To support such a downselect, the National Institute of Standards and Technology (NIST) consistently performs third-party testing of face recognition accuracy from any vendor willing to submit their algorithm. These benchmarks are collectively referred to as the Face Recognition Vendor Tests (FRVT) and they are an invaluable resource for saving integrators time and money when assessing market solutions.

Currently, the most prominent NIST benchmark is FRVT Ongoing, which is updated every few months with the latest accuracies of nearly every relevant vendor.  Other benchmarks are performed every few years and look at specific face recognition applications, such as large scale search (1:N), video-based applications, or demographic estimation.

Pitfall: Vendors that do not submit to FRVT Ongoing and other NIST benchmarks should be avoided. There is no legitimate reason a face recognition vendor to not submit to this benchmark. 

In terms of NIST FRVT Ongoing, each published version is a multi-hundred page PDF document with a dense set of accuracy and efficiency measurements for each submitter. While analyzing the results could be a full-time job given the immense amount of information provided, a cursory inspection of the results is often all that is needed.

Specifically, Table 1 and Table 2 of the report include a snapshot of the accuracy metrics as well as all of the key efficiency statistics of all submitted algorithms. Accuracy is measured across datasets that roughly correspond to the three general sets of data conditions discussed above where Frontal Constrained is provided in the form of “Visa” and “Mug-shot” images, Frontal Unconstrained with “Webcam” and “Selfie” imagery, and Non-Frontal Unconstrained with the “Wild” dataset (which corresponds with a photojournalism application).

For each data scenario, one of the initial tables (typically Table 2) lists the false reject rates (FRR) for each algorithm at a fixed false accept rate (FAR) of 10-4 (i.e., one false acceptance in 10,000 comparisons) as computed in a Receiving Operating Characteristic (ROC) or Decision Error Tradeoff (DET) curve. For the Visa dataset the FRR is also reported at a FAR of 10-6. While these snapshot accuracies may not precisely align with the metrics you defined in your requirements, they should be sufficient for indicating whether or not a given algorithm could be relevant (accuracy-wise) to your application.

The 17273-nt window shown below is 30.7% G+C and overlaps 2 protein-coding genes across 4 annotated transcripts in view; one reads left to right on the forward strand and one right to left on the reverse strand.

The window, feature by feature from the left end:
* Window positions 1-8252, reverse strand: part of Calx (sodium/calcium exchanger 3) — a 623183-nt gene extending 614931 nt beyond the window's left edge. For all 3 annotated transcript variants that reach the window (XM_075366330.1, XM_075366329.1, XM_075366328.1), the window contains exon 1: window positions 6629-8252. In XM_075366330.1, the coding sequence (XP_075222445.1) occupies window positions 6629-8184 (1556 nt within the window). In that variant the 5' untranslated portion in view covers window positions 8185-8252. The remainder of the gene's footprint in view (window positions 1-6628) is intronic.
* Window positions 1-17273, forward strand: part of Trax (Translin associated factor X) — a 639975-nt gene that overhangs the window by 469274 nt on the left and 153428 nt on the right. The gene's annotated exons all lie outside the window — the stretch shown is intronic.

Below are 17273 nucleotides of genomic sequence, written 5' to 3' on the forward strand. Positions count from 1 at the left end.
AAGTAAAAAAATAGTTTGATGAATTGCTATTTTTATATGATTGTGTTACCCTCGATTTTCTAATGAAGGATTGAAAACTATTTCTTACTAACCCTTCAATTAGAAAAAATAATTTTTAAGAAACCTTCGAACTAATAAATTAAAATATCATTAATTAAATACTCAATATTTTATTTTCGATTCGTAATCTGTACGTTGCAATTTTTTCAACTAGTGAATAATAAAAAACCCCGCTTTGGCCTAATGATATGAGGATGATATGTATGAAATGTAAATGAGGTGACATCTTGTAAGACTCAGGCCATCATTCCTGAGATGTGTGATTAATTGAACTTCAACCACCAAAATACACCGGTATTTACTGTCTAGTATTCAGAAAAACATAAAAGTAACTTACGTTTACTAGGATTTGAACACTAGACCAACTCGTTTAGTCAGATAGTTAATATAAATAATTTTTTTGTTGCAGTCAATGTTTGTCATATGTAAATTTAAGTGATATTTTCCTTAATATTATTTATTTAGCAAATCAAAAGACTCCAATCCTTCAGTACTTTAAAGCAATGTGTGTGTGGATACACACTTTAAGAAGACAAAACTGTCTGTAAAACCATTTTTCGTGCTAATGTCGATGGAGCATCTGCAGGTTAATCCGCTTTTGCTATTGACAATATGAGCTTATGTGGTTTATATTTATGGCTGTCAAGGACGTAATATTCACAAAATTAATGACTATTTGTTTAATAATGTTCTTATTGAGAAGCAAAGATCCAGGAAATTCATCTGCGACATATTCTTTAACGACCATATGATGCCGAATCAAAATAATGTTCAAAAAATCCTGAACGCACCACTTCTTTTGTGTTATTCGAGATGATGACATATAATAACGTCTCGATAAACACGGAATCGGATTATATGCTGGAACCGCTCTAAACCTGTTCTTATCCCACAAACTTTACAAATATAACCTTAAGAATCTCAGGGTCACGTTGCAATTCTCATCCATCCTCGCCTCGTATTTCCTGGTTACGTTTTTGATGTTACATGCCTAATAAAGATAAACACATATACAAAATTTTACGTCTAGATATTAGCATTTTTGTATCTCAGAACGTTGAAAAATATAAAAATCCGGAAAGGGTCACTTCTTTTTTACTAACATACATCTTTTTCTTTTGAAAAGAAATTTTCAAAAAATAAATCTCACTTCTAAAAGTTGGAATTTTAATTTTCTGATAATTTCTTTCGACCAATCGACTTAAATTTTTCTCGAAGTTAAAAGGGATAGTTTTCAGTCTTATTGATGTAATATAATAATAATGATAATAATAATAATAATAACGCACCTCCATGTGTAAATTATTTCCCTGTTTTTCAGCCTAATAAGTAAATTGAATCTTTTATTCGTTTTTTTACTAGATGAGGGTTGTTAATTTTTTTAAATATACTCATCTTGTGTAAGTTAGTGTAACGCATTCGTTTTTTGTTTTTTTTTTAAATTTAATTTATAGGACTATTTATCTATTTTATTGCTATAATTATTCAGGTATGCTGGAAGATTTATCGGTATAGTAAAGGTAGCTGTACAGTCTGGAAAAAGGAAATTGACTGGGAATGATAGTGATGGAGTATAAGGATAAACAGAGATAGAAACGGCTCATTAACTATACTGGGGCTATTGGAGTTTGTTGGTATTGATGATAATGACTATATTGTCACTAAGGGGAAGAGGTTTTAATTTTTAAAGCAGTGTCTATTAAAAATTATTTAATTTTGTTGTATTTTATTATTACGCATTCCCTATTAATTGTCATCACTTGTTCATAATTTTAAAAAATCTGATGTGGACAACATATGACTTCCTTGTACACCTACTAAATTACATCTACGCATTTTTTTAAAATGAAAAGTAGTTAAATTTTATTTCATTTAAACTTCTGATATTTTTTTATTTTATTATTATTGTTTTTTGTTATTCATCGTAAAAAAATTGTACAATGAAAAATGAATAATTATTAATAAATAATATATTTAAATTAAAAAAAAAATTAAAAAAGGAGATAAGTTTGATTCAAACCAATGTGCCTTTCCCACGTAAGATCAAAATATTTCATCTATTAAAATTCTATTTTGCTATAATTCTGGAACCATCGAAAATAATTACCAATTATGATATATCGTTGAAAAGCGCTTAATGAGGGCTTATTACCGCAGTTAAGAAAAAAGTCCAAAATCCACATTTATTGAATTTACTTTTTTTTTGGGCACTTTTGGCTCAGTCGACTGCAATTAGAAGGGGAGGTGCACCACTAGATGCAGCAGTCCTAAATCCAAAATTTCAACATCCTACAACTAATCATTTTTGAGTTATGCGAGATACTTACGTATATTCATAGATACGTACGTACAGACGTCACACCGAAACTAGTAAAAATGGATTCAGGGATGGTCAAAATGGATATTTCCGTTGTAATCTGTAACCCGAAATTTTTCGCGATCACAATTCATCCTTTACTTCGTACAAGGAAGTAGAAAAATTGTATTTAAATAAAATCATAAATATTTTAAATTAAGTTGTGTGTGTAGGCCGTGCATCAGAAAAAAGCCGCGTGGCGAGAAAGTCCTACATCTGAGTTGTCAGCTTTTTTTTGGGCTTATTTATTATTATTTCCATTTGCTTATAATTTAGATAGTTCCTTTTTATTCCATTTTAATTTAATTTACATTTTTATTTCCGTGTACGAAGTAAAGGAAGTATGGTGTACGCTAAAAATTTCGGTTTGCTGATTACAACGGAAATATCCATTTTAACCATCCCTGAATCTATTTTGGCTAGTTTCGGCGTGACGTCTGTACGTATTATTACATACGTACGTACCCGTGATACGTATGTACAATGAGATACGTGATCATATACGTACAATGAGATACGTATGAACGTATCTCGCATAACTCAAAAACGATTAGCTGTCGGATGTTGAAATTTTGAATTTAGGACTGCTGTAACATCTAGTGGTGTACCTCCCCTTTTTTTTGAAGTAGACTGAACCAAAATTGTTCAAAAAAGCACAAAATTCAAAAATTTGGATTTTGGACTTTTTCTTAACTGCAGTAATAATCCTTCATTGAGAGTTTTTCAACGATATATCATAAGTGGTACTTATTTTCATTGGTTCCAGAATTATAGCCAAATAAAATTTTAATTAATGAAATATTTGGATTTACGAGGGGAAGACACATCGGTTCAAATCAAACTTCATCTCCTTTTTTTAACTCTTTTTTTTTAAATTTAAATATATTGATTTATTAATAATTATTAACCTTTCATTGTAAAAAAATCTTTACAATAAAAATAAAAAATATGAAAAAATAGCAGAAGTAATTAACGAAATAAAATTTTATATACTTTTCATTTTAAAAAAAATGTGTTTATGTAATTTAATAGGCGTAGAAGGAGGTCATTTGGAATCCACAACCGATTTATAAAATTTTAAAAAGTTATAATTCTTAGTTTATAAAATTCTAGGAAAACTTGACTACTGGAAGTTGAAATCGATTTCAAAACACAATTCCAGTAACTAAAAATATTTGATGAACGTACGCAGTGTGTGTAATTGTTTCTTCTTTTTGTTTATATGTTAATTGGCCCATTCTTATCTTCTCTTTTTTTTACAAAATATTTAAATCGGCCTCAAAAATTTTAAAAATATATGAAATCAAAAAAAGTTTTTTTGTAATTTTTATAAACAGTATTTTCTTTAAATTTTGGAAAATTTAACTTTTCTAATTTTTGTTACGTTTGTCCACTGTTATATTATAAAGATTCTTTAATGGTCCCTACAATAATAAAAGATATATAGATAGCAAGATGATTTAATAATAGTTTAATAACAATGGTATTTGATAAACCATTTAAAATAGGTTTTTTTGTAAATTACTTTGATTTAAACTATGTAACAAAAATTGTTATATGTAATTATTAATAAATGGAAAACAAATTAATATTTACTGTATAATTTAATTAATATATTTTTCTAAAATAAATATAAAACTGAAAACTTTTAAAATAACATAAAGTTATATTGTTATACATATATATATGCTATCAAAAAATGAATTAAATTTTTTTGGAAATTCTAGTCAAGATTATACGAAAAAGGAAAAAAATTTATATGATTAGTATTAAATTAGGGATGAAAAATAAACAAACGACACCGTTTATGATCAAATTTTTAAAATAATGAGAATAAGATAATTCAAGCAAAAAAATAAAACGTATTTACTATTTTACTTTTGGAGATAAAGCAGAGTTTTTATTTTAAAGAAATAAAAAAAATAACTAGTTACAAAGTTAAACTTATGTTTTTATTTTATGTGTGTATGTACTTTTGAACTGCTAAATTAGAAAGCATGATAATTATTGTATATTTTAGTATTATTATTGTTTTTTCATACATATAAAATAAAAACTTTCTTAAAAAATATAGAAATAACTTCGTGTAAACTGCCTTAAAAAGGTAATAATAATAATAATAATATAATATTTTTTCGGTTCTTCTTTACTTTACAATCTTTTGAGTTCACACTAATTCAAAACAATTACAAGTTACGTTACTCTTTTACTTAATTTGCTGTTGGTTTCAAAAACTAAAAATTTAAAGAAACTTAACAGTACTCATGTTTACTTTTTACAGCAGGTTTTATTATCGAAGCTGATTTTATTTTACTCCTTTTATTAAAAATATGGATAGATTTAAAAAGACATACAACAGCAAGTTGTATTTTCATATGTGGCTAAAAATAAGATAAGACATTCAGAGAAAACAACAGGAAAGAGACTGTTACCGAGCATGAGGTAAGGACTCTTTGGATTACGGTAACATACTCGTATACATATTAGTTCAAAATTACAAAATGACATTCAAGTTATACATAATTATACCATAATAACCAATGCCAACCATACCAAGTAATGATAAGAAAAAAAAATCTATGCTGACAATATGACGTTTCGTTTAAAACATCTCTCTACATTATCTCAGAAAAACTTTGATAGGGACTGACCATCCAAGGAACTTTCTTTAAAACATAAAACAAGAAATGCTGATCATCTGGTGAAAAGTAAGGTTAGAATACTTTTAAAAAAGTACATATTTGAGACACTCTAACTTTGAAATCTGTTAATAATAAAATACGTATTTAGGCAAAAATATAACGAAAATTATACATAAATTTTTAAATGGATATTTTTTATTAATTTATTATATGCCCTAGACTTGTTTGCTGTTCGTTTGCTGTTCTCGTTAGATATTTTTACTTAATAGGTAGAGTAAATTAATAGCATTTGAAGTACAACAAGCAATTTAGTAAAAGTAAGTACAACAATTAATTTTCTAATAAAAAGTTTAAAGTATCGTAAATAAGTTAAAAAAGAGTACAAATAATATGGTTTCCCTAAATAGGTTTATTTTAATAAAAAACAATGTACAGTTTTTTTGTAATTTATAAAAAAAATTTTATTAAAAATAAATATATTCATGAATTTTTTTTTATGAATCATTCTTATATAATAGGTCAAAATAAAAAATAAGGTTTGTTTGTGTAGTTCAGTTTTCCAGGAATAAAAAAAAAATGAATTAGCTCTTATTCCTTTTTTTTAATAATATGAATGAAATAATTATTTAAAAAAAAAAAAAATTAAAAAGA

Based on the defined environmental conditions, your scenario will generally correspond to one of the three data types that FRVT reports: Frontal Constrained, Frontal Unconstrained, or Non-Frontal Unconstrained. In analyzing the error rates for different vendors on the corresponding dataset, you can generally determine which vendors are relevant and which are not. Of course, if a FAR of 10-4 is not relevant to your scenario, there is a dense set of plots that show the FRR at all measurable FARs.

Pitfall: Certain vendors submit multiple algorithms to NIST benchmarks. These algorithms may have grossly different characteristics, or they may simply represent different versioned releases of the vendor’s algorithm. It is important to ask a vendor with multiple algorithm submissions about the differences between their submissions.

Based on the list of vendors that are relevant to your application, and after additionally reducing this set based on geographic and business considerations as well as efficiency metrics (which we will discuss in our next article), at this point you will hopefully have one or more face recognition vendors that you can choose from. You can now begin contacting each vendor!

When contacting a vendor, typically you should describe to them your intended application and ask them some of the following questions:

  1. Will they provide access to their solution for you to test internally?
  2. Is their algorithm available via a network-less SDK, an SDK that requires a network connection, or a cloud-only SaaS solution? Depending on your security requirements, or need to comply with privacy laws such as GDPR [2] this consideration can be critical.  
  3. How long of a trial period do they support in order for you to test their algorithm internally?